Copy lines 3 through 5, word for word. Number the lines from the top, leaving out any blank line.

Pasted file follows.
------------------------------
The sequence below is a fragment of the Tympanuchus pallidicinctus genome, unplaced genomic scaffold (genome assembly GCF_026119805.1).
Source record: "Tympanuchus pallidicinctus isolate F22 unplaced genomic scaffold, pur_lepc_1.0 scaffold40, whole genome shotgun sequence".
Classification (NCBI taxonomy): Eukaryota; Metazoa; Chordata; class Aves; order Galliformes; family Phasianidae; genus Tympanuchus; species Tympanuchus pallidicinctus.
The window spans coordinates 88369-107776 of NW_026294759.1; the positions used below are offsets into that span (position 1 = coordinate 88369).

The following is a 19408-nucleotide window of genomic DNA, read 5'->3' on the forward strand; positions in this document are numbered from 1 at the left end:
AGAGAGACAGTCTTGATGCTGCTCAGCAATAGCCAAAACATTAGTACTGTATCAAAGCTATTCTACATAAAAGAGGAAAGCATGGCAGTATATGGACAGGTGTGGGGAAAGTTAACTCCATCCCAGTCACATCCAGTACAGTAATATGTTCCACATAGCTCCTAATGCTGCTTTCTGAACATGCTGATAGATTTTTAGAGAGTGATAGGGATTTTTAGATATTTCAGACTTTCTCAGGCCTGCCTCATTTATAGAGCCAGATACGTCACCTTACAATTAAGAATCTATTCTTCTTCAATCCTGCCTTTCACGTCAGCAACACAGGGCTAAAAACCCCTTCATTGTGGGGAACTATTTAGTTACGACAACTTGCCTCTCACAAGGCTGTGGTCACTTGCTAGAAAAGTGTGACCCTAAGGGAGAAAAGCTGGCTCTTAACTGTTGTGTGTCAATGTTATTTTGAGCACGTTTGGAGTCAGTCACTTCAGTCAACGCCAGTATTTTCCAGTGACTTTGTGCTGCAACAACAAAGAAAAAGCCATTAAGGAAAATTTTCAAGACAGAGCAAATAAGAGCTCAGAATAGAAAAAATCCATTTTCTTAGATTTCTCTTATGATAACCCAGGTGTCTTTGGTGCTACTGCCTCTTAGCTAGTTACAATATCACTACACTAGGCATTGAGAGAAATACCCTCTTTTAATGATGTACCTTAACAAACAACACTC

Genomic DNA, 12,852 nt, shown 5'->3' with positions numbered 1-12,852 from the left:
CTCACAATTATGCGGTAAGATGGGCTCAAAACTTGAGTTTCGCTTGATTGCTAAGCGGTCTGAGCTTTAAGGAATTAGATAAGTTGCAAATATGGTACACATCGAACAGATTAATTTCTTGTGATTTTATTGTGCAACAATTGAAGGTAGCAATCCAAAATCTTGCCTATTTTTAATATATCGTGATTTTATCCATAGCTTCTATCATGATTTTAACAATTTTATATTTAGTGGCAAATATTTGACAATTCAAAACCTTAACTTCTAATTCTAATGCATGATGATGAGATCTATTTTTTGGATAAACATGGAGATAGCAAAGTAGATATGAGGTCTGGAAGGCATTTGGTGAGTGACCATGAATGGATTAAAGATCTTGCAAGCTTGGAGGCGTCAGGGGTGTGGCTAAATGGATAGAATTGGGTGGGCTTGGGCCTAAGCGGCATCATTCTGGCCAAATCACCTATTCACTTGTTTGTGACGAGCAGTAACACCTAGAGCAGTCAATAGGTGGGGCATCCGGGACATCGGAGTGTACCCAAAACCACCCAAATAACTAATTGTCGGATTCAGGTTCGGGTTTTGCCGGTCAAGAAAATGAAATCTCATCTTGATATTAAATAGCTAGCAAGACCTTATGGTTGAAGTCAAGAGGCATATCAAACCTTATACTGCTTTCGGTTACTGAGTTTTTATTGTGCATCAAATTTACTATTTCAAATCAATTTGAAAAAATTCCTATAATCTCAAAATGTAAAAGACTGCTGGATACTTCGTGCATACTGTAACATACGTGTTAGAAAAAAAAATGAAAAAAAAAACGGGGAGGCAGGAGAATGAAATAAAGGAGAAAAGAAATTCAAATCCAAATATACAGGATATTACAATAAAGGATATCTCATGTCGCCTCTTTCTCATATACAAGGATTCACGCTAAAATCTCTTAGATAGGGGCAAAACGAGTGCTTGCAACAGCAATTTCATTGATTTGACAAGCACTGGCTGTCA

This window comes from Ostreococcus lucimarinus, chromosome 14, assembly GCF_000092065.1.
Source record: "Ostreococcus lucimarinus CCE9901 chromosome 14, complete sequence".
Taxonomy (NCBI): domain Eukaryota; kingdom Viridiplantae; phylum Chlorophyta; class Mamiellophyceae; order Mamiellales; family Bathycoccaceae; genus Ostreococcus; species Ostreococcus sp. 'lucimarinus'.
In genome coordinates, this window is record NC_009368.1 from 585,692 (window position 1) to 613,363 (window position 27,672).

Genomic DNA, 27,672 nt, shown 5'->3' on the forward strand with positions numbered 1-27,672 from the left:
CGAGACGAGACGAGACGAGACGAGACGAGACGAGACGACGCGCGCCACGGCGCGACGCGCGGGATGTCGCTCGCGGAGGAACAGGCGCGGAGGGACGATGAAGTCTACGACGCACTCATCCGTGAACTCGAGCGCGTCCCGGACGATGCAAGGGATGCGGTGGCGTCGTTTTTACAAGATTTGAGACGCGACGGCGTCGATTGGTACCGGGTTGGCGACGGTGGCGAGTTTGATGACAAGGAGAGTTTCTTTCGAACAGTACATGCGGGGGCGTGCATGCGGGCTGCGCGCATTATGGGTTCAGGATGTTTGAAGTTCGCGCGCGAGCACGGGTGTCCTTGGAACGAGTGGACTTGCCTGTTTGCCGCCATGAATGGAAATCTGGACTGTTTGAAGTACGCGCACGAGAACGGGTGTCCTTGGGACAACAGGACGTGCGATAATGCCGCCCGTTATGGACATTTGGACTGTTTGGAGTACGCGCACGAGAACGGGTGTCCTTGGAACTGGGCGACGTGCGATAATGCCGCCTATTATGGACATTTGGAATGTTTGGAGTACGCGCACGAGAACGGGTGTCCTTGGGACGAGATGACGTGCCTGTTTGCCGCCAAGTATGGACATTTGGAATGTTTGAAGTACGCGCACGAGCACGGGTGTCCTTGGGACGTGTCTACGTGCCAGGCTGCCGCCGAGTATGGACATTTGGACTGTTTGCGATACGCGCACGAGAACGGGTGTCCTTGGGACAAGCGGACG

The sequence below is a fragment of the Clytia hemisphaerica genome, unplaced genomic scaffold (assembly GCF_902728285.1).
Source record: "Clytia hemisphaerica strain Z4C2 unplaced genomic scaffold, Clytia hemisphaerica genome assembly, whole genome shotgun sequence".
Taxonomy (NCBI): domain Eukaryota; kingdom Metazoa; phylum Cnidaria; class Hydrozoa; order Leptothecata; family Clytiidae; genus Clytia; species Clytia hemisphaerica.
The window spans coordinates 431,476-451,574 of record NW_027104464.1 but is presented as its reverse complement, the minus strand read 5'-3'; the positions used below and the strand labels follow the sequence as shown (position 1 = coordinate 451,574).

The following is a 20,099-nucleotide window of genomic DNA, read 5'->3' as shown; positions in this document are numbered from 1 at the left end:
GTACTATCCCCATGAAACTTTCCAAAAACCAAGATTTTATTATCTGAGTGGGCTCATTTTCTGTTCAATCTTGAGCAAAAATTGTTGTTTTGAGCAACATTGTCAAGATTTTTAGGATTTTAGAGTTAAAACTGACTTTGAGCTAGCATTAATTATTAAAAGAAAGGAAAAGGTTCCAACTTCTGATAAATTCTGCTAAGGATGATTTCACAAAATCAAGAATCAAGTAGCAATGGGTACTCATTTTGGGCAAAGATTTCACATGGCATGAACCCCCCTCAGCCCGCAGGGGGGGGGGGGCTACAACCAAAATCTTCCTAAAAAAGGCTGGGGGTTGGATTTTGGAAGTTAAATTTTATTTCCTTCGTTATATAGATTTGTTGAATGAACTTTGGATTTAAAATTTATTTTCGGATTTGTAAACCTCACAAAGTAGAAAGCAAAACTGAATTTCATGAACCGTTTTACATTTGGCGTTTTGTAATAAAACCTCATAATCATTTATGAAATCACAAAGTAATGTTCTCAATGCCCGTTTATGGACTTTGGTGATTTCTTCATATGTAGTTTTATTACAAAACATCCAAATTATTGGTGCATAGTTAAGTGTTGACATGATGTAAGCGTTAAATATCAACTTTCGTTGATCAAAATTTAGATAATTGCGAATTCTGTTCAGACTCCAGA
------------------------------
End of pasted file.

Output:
Classification (NCBI taxonomy): Eukaryota; Metazoa; Chordata; class Aves; order Galliformes; family Phasianidae; genus Tympanuchus; species Tympanuchus pallidicinctus.
The window spans coordinates 88369-107776 of NW_026294759.1; the positions used below are offsets into that span (position 1 = coordinate 88369).

The following is a 19408-nucleotide window of genomic DNA, read 5'->3' on the forward strand; positions in this document are numbered from 1 at the left end: